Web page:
Data drives investment decisions across India's leading supermarket chain
If you are running 500 supermarkets around India and making important decisions like which ones to close down and which to invest more in, you need fast, reliable, real-time data. At least that is what Atul Daga, CFO of Aditya Birla Retail, expects of his financial services. He chats with Barbara Hodge about navigating the Indian market – and Bombays rush hour traffic.
Atul, can you start by introducing Aditya Birla Retail to us?
Of course, I’d be glad to do so. We operate in what we call the organised retail business in India, which is like Tesco or Sainsbury’s in the UK – the food and grocery hypermarket and supermarkets. We operate 100% only in India, but our chain is spread across the length and breadth of the country. Today, we have about 500 supermarkets and 14 or 15 hypermarkets.
As a background: Aditya Birla Group comprises of various corporates covering aluminium; cement; telecom; Textiles, fibre, retail etc. It’s a conglomerate of companies and Aditya Birla Retail is one of them.
What is the services delivery model you have chosen for your Finance operations, to cover these 500 supermarkets?
We have Oracle Financial running as the overall finance application, which is linked to the store applications, called Retek and LS Retail. These local applications run the store modules, and treat all of our stores as corporate centres, or cost centres, so each store has its own P&L and balance sheet that it is responsible for.
As CFO, one of my responsibilities is to manage the accounting function so that revenue recognition for each of the stores is managed properly, as well as expense accounting, inventory management, etc. I need, at any given point in time, to be able to calculate returns on investments or ROCE (Return on Capital Employed) for each store. We manage each store as a profit centre, so we need to monitor it and evaluate its performance independently.
This is important because we routinely open and shut down stores – not every new store that is opened will meet its targets – so we have to make sure it is efficient or take the decision to shut it down, if required. If the store is doing well, on the other hand, we’ll invest more. That is why I need the financial performance of each store absolutely independently – and I need to be able to rely on this data – because the management uses this data for decisions on each store.
Your comments resonate with a lot of functional leaders. You need to rely on the data and you need the data real-time. Have you defined new expectations from the finance and accounting group?
Yes, and it’s an on-going process, a transformation of sorts. I run a five-year-old company, with close to $400 million in revenues. When we started off, there were about 15 or 20 people in F&A. Today, I have a team of 150 people for those functions. I need to know that I will get the MIS on each store’s performance – and when I talk about the MIS, it is not just a P&L statement; there are various financial parameters reported alongside. Today, I need those reports on the 6th of the month for the previous month; in the past they were generated on the 20th. As the team made improvements, this time delay has lessened – no small feat, as the report consists of 40 sheets of information.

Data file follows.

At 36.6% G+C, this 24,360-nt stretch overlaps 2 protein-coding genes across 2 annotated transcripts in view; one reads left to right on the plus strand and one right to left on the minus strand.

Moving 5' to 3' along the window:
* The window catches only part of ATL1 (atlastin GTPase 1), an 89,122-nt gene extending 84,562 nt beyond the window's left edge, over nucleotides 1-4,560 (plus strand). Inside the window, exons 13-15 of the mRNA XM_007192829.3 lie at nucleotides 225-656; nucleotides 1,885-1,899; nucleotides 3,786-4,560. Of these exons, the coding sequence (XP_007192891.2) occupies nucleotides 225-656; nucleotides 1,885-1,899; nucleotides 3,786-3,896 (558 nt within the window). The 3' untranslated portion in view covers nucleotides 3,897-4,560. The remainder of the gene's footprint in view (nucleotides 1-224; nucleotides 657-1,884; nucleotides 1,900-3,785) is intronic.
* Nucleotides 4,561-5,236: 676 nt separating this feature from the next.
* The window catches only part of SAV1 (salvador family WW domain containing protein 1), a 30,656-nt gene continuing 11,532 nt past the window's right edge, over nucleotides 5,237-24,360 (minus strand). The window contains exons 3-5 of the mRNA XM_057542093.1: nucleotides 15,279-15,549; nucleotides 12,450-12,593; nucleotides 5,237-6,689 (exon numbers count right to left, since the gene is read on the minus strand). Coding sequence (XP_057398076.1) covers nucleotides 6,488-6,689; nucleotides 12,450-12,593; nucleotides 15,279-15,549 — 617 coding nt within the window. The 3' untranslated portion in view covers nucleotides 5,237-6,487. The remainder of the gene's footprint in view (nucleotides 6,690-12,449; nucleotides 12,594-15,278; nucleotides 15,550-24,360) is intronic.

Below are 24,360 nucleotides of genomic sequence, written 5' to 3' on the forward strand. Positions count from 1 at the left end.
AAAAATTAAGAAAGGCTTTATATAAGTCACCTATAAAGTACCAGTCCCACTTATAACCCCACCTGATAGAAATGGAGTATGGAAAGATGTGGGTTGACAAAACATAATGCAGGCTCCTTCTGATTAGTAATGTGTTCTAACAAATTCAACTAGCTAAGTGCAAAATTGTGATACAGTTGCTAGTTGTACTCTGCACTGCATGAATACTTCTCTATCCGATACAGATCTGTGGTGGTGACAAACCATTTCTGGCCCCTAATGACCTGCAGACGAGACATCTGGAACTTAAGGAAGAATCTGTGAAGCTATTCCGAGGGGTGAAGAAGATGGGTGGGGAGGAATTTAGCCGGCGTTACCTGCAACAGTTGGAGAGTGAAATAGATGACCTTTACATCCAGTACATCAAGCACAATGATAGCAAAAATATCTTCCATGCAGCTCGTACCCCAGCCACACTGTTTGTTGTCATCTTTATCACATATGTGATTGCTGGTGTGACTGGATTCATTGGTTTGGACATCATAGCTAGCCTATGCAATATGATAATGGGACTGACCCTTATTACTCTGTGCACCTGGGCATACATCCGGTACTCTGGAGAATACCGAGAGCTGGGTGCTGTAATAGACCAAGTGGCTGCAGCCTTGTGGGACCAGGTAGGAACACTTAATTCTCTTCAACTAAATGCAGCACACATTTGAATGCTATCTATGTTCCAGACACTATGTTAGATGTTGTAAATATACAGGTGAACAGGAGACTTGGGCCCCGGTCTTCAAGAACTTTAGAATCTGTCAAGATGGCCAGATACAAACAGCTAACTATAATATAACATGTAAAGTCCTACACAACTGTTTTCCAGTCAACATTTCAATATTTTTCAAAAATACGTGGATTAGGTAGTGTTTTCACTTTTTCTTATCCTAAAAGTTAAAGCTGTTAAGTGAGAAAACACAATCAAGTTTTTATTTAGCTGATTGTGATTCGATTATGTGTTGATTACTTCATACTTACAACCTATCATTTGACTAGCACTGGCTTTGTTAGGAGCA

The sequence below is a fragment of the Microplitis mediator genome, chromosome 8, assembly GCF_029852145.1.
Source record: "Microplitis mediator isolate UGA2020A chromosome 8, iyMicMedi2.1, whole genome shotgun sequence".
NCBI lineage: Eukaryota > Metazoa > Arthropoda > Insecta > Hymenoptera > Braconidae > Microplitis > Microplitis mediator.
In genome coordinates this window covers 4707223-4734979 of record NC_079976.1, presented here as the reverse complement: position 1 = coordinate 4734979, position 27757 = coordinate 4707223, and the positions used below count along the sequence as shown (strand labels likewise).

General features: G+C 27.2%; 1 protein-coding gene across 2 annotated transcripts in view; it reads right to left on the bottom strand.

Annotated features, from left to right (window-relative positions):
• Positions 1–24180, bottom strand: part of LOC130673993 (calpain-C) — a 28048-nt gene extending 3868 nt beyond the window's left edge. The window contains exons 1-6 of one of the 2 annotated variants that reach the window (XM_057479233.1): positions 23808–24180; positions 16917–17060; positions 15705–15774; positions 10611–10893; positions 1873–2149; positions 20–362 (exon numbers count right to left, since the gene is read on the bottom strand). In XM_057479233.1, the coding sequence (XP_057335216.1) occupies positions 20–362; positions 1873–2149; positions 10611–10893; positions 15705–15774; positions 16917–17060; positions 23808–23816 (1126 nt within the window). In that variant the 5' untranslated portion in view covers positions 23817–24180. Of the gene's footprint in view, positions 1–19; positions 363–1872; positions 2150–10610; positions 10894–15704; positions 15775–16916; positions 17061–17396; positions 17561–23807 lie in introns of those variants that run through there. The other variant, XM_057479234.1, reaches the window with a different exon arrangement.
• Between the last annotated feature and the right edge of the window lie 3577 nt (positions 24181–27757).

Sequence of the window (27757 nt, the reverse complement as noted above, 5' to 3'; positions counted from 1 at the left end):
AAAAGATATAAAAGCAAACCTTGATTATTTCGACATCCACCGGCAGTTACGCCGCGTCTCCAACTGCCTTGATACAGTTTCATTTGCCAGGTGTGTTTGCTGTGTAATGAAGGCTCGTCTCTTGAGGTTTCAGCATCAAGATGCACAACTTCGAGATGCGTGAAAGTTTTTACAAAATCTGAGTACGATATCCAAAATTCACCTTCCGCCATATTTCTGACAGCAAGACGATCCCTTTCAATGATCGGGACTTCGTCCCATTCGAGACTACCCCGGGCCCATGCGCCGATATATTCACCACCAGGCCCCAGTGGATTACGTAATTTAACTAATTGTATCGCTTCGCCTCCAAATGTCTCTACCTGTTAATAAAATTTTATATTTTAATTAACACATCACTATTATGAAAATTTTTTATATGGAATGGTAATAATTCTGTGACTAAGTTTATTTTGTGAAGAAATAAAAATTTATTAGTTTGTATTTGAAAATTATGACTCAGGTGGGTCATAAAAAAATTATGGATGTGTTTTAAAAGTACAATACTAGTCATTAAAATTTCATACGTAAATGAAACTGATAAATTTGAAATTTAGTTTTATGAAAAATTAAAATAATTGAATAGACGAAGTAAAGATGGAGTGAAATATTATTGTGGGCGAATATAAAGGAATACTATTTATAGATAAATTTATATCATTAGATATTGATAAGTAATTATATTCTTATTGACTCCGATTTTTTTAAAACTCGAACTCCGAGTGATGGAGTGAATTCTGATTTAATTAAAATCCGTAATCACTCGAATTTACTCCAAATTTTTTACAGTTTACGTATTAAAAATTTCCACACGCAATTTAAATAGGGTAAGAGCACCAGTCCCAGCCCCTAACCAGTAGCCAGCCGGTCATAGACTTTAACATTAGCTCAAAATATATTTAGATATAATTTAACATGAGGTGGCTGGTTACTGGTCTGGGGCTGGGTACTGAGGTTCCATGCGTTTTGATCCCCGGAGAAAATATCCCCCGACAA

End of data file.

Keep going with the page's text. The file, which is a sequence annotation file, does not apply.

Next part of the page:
Which service delivery model have you chosen for your F&A services?
It’s a centralised function, a shared services model. The entire accounting function is managed out of Bombay, where I am, with about 18 people.
Do you still have accounting staff embedded within the operations?
Yes, and there is some overlap. Primarily, they are responsible for financial accounting but they always have to also provide operational and financial data and parameters, whatever is captured in Oracle, to the operations team as well.
What drives your choice of shared services model? Is it cost, flexibility, or standardisation?
Efficiency is our number one driver. Obviously efficiency gives me the cost advantage. I mentioned 500 stores – these 500 stores are spread across 12 states in the country. I can’t have each state running its own definitions and confusing accounting matters … decision-making would become too difficult. I have to submit my reports to the head office in a timely manner; so, if one state is not finished then the report is incomplete. I can’t be dependent on individual, state-level accounting–, that is why it’s important that I have a centralised team managing the accounting function. It helps me during our statutory audits, as there is one single person who deals with the statutory auditors. The auditors can physically visit the stores if they want, but all the reports and information and the samples they might select –all that is controlled and managed from Bombay.
For many Western countries, cost has traditionally been the main driver for shared services. Does this apply to India as well?
No, it does not really apply in the Indian context, because India is a cheap place for labour, so that cost is not essentially a driving force within India for Indian operations.
As a CFO, what’s the most important service/information that you require from your finance and accounting function right now to make the best decisions?
The first thing that I need is on time reporting. We’ve already achieved standardisation of definitions in accounting, so now on time reporting is the next thing. After that, the next priority would be defined reports –ie, providing management information reports to the aggregated committees that review operational performance and take executive decisions each month.
Atul, it’s been great chatting with you. I hear noise in the background – where are you?
I am driving home. Today it’s raining very badly in Bombay, and the traffic is a mess – that’s what you are hearing!